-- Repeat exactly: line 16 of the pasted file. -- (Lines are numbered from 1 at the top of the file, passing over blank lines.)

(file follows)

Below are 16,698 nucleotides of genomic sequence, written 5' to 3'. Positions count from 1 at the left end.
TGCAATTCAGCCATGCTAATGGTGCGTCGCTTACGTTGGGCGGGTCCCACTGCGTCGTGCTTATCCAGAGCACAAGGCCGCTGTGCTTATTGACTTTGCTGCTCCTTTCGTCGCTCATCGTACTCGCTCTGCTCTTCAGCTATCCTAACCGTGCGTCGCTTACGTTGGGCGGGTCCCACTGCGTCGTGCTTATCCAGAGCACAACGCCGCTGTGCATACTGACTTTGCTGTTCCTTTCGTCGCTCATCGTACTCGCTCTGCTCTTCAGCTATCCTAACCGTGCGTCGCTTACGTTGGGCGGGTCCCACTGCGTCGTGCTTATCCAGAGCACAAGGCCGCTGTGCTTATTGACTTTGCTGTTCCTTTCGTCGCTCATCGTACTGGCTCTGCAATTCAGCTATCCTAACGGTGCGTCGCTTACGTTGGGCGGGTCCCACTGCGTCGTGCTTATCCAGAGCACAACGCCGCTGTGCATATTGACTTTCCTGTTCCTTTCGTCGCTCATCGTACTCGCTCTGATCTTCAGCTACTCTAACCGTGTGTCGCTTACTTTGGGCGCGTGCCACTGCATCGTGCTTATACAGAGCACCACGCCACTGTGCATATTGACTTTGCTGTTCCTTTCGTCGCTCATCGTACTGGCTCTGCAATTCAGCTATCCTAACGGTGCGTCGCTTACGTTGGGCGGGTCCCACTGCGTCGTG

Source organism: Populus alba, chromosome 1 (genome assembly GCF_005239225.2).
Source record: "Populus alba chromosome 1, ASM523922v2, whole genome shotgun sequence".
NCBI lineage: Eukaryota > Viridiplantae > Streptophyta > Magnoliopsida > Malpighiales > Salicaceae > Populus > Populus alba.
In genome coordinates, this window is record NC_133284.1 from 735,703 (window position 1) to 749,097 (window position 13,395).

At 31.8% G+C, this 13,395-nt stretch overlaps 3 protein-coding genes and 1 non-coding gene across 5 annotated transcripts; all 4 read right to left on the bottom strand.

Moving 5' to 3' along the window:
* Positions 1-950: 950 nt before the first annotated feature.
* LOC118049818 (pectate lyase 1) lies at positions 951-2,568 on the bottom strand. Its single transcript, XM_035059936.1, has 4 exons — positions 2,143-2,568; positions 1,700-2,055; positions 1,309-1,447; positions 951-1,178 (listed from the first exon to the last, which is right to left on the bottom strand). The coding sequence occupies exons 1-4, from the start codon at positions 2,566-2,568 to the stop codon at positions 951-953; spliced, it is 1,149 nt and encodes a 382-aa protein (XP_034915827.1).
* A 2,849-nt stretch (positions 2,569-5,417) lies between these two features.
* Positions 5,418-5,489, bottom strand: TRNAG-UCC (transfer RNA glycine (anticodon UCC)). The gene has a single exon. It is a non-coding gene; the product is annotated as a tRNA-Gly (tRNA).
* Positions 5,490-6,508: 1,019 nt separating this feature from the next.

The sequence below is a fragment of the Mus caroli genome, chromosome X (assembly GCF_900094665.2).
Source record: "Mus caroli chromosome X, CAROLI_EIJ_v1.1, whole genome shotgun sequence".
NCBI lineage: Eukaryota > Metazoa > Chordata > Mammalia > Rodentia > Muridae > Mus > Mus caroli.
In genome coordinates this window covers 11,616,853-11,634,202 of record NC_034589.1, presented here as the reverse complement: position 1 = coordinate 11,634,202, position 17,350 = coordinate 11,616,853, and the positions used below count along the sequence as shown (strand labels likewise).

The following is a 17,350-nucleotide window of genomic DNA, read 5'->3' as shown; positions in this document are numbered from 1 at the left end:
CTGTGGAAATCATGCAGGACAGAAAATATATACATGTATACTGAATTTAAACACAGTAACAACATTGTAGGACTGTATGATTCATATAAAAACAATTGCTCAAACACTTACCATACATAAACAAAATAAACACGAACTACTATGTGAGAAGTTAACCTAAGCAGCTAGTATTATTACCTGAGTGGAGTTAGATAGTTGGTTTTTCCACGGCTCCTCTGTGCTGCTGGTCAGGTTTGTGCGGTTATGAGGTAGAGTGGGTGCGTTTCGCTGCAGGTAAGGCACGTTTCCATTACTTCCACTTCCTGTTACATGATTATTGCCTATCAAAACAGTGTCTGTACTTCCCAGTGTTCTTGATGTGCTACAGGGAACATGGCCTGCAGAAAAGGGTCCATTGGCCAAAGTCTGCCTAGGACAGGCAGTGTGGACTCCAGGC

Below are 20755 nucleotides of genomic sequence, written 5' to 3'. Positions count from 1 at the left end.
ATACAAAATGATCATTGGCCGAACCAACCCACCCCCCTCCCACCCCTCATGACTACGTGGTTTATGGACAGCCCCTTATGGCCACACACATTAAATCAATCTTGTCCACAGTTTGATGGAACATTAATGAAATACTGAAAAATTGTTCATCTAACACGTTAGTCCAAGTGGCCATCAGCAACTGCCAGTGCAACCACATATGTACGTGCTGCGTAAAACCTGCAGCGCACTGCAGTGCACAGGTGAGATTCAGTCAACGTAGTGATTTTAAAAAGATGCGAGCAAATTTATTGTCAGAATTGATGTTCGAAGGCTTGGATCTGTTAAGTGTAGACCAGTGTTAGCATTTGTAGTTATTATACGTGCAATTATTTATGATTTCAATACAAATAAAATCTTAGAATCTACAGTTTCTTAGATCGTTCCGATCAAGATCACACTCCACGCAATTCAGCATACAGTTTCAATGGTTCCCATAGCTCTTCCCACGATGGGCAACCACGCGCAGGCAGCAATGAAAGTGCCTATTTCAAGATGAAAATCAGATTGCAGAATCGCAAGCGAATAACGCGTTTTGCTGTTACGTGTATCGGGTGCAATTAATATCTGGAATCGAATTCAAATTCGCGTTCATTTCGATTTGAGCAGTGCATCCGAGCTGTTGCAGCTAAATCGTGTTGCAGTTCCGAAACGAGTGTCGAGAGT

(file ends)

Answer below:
NCBI lineage: Eukaryota > Metazoa > Chordata > Mammalia > Rodentia > Muridae > Mus > Mus caroli.